This is the year that schools shrunk. Because of COVID-19 and our nationwide efforts to flatten the curve, the end of Term 1 saw our workplaces largely emptied out. Our classes, too, have been mostly disassembled, with students split up and separated further than we could ever have threatened.
As I write, most schoolrooms are now domestic set-ups, reduced to the confines of houses and apartments in cities, suburbs and regions all over the country, with students currently hunching over bedroom desks, coffee tables and sofas in makeshift ‘classrooms’.
We may be flattening the curve of the virus, but the learning curve for teachers has been vertiginously steep as we’ve grappled with new platforms and hastily modified our programs for online learning. Much like our schools, we teachers have also been downsized. Not dissimilar to Mike Teavee in Roald Dahl’s Charlie and the Chocolate Factory, we’ve been shrunk and teleported into the screens of phones, tablets and laptops.
Of course, teachers aren’t the only ones who’ve had to adjust. The neighbour to my right has bought two sets of inflatable sumo suits so her four kids can take turns jumping “safely and constructively” on top of each other to release pent-up energy. Missing their usual sports and school-based physical interactions (namely play-fighting, pushing and spontaneous bouts of wrestling) they’re now battling each other over food, positions on the couch and any sideways glance with a hint of provocation.
The neighbour to my left has a 10-year-old child who bursts into tears when his French e-book doesn’t download. When this is resolved (it was the French teacher’s erreur) he then has a meltdown because he doesn’t know what to do with the spelling words.
Parents are in awe of what we do, not just in generating work, but in motivating students, understanding their needs and shortfalls, and having the organisation and discipline to engage not only one or two young minds, but 30 of them.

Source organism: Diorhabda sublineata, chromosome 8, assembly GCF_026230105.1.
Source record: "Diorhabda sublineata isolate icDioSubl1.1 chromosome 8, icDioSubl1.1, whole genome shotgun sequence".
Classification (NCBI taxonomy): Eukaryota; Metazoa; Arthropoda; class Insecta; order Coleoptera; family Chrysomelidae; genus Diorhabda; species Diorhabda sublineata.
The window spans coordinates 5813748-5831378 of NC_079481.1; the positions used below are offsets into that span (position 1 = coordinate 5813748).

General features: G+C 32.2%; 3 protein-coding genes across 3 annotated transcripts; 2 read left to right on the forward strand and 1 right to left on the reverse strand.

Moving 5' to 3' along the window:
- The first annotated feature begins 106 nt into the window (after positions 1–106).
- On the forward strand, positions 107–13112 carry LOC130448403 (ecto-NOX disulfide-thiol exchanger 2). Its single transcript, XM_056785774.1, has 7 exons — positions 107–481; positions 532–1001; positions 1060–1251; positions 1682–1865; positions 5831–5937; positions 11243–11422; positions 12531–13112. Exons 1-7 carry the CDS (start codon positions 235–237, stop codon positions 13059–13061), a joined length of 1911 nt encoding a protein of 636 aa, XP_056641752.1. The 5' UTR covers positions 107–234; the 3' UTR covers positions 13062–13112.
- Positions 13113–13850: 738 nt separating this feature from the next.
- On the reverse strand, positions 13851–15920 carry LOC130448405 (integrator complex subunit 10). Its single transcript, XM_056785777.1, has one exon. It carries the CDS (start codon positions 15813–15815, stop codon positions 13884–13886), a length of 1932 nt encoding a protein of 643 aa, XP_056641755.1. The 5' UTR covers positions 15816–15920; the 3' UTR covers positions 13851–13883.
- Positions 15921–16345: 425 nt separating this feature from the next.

Friends further afield have divulged their successes, failures and surprises with their kids’ online learning. Almost all admitted, somewhat sheepishly, to taking creative liberties with the set program. One father had his kids build a half-pipe in the backyard. Another dad supervised a roller-blading obstacle course, claiming this is meaningful Design and Technology work, with bonus Health and Phys Ed thrown in.
In an attempt to keep their children engaged, a good number of parents have turned to practical activities. Baking and cooking have been favourites, which (I am told) develop skills in Food Science and Technology, Maths and English. (And Humanities, at a pinch, if you’re trying out food from another country.) Others have boosted the Health and Phys Ed content, with students counting the laps they run around the clothesline (Maths!) then calculating the calories burned (more Maths!) which they’ll then replace with consumption of the délicieuse friands (Languages! Home Ec!) currently in the oven.
If I were to distil all the feedback received from parents, it would look something like this:
a) What are verbs/vectors/atoms?
b) How do I keep my kids still/focused/away from the fridge?
c) This will end soon, right?
d) How do teachers do it?!
While the media has been showing us images of health workers being applauded in the streets – rightly so – there exists a less visible, yet very real, groundswell of admiration and gratitude for the work of teachers. It’s murmuring through kitchens all around the world. On social media, it can be found with the hashtags #teachersareheroes and #teachersrock.
The parents I spoke with are in awe of what we do, not just in generating work, but in motivating students, understanding their needs and shortfalls, and having the organisation and discipline to engage not only one or two young minds, but 30 of them – class after class, day after day.
‘You teachers are heroes!’ parents say at 3:05pm as they spill onto the verge, seeking adult conversation. It’s not a standing ovation, per say, but it’s nice to be reminded of this at a time when we may look smaller (digitally speaking) but our workloads are bigger than ever, and society feels very topsy-turvy. Our ‘hero’ status may be one of the positive things that remain when parents gratefully return their kids to our care.